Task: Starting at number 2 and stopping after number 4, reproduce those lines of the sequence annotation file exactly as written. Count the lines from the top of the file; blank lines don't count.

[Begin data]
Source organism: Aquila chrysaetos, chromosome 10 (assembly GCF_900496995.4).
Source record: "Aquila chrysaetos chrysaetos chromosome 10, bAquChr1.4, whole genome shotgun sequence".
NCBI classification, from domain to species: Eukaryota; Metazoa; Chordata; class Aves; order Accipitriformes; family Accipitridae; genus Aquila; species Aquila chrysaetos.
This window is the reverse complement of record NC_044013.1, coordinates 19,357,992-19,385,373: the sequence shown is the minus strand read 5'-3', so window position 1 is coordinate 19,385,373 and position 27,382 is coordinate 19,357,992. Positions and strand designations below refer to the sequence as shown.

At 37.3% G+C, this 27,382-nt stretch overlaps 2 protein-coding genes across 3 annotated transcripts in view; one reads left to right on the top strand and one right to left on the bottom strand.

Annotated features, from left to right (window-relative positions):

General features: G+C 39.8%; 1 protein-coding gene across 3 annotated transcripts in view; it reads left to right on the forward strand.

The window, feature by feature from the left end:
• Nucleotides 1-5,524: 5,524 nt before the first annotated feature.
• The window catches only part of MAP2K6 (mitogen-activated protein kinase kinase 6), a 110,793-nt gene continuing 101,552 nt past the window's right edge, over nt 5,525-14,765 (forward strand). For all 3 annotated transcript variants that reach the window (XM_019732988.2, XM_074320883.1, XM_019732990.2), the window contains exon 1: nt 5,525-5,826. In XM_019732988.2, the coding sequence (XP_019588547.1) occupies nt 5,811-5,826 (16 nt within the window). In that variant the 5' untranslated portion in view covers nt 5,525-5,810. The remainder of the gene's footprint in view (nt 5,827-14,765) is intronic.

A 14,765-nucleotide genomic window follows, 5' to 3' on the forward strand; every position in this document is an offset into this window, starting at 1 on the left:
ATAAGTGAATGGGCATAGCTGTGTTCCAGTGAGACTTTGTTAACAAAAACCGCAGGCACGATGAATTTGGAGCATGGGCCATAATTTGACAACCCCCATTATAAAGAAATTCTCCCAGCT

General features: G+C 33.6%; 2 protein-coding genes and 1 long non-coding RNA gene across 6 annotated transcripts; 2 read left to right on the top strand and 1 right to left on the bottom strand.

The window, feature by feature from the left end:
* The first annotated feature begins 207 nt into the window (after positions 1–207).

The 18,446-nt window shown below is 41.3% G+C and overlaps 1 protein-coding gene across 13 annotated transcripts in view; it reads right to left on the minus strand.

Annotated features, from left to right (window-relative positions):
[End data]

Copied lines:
Source record: "Aquila chrysaetos chrysaetos chromosome 10, bAquChr1.4, whole genome shotgun sequence".
NCBI classification, from domain to species: Eukaryota; Metazoa; Chordata; class Aves; order Accipitriformes; family Accipitridae; genus Aquila; species Aquila chrysaetos.
This window is the reverse complement of record NC_044013.1, coordinates 19,357,992-19,385,373: the sequence shown is the minus strand read 5'-3', so window position 1 is coordinate 19,385,373 and position 27,382 is coordinate 19,357,992. Positions and strand designations below refer to the sequence as shown.